How does the Holocaust fit into a study of civilization and its development?

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This is, of course, largely a matter of opinion.  People can come up with different theories about the causes of the Holocaust and whether it was a “natural” aspect of civilization.  My own view is that it was, to some degree, a natural potential consequence of civilization.

Civilizations develop largely through a process where they become less egalitarian and less tightly bound by ties of kinship.  When a society is small, like a band or a tribe, it is very egalitarian.  There are few distinctions between different classes or types of people.  Part of this is because the people are almost all the same in many ways.  As civilizations develop and grow, these things change.  The societies get to be much bigger and more economically stratified.  There are now rich and poor and middle classes.  The people are no longer the same as one another.  They are no longer related.  They no longer come from the same places.  They may not even be of the same race or religion.  These factors, I would argue, helped make the Holocaust a natural potential consequence of the rise of civilization.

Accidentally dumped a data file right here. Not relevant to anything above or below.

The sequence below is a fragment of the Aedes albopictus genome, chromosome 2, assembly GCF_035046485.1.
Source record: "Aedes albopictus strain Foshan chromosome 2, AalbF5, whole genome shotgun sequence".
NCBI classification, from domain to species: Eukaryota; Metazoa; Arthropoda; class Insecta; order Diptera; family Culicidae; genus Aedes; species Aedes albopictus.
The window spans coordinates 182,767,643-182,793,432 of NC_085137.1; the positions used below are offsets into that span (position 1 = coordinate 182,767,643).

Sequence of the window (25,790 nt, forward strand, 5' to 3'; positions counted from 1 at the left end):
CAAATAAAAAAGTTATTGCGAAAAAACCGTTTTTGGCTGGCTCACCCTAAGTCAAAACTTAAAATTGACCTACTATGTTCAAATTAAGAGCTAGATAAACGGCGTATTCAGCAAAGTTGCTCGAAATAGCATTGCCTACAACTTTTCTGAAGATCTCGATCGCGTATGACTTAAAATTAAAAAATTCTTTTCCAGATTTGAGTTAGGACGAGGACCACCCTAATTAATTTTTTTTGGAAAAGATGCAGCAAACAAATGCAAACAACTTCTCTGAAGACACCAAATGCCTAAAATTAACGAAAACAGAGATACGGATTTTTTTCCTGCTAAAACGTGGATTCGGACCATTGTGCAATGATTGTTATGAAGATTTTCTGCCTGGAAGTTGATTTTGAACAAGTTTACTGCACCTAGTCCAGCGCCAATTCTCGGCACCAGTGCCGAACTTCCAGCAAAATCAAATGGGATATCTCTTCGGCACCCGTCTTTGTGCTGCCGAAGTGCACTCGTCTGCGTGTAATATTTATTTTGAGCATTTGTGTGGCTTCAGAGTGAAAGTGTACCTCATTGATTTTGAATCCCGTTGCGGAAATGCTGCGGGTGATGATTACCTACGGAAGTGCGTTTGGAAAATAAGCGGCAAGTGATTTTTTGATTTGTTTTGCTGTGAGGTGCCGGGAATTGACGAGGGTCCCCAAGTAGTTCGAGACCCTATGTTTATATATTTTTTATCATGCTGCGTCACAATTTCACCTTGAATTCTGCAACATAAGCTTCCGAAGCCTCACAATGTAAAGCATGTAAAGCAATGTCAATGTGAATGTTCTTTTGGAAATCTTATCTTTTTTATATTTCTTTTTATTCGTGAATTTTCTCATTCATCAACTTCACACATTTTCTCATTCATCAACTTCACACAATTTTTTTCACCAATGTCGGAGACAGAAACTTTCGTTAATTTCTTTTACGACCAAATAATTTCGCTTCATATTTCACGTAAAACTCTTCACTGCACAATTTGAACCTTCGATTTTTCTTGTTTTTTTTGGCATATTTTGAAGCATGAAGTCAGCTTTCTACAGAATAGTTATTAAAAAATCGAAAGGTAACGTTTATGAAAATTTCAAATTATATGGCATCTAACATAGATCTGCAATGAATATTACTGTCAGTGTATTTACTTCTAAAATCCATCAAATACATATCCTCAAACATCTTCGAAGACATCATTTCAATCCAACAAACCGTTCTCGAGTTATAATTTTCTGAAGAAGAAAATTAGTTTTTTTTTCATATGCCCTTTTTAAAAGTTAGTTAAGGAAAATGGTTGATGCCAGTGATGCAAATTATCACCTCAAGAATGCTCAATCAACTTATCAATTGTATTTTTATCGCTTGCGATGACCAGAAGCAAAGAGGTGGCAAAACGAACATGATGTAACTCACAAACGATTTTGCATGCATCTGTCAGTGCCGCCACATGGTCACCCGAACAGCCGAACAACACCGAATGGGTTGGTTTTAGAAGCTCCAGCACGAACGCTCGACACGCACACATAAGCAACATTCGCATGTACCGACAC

As civilization grows and becomes larger, some people naturally tend to see themselves as superior to other people.  The society is no longer homogeneous, so there is room to feel superior to others.  The Holocaust arose in part because ethnic “Aryans” came to feel superior to other people in their society.  As civilization grows, it becomes less cohesive because it is no longer tied together by bonds of kinship.  This makes leaders have to search for ways to unite and motivate their people.  The Nazis chose to unite and motivate their people through ultranationalism and hatred of others. 

What these things mean is that the Holocaust came about in “natural” ways that are connected to the growth of civilization.  It came about because some people came to feel superior to others.  It came about because leaders needed to find ways to maintain solidarity and cohesion in society.  Therefore, the Holocaust was not, in my view, an aberration.

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